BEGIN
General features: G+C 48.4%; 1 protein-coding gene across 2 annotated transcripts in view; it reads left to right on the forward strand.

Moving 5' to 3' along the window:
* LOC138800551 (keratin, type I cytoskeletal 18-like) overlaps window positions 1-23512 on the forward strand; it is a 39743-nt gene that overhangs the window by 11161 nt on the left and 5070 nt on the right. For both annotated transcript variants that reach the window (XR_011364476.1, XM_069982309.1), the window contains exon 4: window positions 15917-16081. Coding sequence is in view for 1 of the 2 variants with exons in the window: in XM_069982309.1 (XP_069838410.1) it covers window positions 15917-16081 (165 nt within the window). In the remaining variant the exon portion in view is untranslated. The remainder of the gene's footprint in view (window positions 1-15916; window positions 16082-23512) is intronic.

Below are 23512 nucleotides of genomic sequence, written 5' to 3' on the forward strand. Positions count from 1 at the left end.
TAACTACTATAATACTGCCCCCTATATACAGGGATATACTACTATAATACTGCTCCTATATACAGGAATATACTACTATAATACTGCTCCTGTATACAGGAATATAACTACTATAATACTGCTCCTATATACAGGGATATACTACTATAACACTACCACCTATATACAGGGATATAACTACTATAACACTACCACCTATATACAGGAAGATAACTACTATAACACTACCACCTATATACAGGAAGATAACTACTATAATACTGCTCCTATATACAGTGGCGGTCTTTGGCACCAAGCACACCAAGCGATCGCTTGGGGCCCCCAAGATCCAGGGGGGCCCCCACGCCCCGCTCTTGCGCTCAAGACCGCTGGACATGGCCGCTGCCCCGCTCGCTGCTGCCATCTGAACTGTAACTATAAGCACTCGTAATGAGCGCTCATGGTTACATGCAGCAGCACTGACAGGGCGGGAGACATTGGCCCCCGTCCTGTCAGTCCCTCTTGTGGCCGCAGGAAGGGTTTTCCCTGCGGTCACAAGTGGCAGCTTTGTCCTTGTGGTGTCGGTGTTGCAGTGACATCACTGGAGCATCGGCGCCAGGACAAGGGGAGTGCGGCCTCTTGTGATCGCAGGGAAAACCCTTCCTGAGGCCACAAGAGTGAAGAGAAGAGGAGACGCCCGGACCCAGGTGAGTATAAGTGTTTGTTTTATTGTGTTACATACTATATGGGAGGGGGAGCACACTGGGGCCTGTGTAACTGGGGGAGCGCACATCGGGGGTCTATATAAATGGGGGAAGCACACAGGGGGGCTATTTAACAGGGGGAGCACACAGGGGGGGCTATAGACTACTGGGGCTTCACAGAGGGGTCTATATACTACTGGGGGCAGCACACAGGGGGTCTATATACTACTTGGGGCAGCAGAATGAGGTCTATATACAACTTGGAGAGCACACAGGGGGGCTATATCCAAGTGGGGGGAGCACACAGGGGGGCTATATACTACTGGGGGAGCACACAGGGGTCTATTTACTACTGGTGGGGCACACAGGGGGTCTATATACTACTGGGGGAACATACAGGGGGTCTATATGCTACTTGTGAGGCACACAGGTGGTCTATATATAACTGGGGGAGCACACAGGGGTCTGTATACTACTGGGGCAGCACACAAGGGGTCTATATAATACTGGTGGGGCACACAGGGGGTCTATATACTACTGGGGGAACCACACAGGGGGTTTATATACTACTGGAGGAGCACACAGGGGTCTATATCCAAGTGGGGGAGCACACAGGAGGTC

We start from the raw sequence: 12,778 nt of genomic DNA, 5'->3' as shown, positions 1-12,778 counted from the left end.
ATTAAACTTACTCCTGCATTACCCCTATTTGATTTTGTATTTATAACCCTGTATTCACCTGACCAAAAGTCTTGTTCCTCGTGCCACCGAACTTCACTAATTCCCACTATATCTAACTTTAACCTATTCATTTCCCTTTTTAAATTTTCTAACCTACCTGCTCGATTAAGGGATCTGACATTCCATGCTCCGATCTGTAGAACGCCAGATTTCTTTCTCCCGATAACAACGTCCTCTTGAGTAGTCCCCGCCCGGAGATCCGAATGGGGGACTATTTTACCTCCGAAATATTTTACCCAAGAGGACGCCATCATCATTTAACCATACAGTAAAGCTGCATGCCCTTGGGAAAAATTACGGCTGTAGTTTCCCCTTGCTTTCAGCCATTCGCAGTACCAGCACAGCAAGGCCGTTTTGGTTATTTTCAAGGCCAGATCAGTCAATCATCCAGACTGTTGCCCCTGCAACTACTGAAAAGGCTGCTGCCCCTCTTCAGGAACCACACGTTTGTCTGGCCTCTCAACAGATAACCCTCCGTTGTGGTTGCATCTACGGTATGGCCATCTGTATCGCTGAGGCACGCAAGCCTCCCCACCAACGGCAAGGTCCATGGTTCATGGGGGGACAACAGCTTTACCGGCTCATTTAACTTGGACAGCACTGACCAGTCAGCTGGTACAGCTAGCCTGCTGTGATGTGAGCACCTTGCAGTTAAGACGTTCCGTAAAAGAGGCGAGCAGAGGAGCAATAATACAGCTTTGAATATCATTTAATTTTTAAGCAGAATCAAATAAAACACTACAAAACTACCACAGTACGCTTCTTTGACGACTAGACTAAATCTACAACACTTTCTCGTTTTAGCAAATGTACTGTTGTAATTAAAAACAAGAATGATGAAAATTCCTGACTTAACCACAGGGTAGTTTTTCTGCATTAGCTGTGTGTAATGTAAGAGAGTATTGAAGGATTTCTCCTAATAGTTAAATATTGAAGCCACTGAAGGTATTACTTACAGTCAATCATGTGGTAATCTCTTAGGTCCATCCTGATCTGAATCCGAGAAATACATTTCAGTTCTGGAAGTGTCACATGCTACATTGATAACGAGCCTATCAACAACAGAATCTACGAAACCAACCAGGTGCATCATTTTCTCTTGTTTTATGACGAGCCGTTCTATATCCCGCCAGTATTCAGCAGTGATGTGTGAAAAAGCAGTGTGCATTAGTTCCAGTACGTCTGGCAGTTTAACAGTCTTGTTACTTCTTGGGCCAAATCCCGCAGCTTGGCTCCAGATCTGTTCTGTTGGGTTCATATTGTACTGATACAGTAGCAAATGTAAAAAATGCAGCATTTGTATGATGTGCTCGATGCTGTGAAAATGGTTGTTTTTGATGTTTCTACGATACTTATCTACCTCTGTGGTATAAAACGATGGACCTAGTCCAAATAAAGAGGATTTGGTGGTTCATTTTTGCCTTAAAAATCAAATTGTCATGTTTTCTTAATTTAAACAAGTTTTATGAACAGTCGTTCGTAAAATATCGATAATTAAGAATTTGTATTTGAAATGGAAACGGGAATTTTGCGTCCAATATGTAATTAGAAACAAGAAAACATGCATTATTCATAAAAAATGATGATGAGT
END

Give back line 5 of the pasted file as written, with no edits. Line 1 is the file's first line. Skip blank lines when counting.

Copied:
TAACTACTATAATACTGCCCCCTATATACAGGGATATACTACTATAATACTGCTCCTATATACAGGAATATACTACTATAATACTGCTCCTGTATACAGGAATATAACTACTATAATACTGCTCCTATATACAGGGATATACTACTATAACACTACCACCTATATACAGGGATATAACTACTATAACACTACCACCTATATACAGGAAGATAACTACTATAACACTACCACCTATATACAGGAAGATAACTACTATAATACTGCTCCTATATACAGTGGCGGTCTTTGGCACCAAGCACACCAAGCGATCGCTTGGGGCCCCCAAGATCCAGGGGGGCCCCCACGCCCCGCTCTTGCGCTCAAGACCGCTGGACATGGCCGCTGCCCCGCTCGCTGCTGCCATCTGAACTGTAACTATAAGCACTCGTAATGAGCGCTCATGGTTACATGCAGCAGCACTGACAGGGCGGGAGACATTGGCCCCCGTCCTGTCAGTCCCTCTTGTGGCCGCAGGAAGGGTTTTCCCTGCGGTCACAAGTGGCAGCTTTGTCCTTGTGGTGTCGGTGTTGCAGTGACATCACTGGAGCATCGGCGCCAGGACAAGGGGAGTGCGGCCTCTTGTGATCGCAGGGAAAACCCTTCCTGAGGCCACAAGAGTGAAGAGAAGAGGAGACGCCCGGACCCAGGTGAGTATAAGTGTTTGTTTTATTGTGTTACATACTATATGGGAGGGGGAGCACACTGGGGCCTGTGTAACTGGGGGAGCGCACATCGGGGGTCTATATAAATGGGGGAAGCACACAGGGGGGCTATTTAACAGGGGGAGCACACAGGGGGGGCTATAGACTACTGGGGCTTCACAGAGGGGTCTATATACTACTGGGGGCAGCACACAGGGGGTCTATATACTACTTGGGGCAGCAGAATGAGGTCTATATACAACTTGGAGAGCACACAGGGGGGCTATATCCAAGTGGGGGGAGCACACAGGGGGGCTATATACTACTGGGGGAGCACACAGGGGTCTATTTACTACTGGTGGGGCACACAGGGGGTCTATATACTACTGGGGGAACATACAGGGGGTCTATATGCTACTTGTGAGGCACACAGGTGGTCTATATATAACTGGGGGAGCACACAGGGGTCTGTATACTACTGGGGCAGCACACAAGGGGTCTATATAATACTGGTGGGGCACACAGGGGGTCTATATACTACTGGGGGAACCACACAGGGGGTTTATATACTACTGGAGGAGCACACAGGGGTCTATATCCAAGTGGGGGAGCACACAGGAGGTC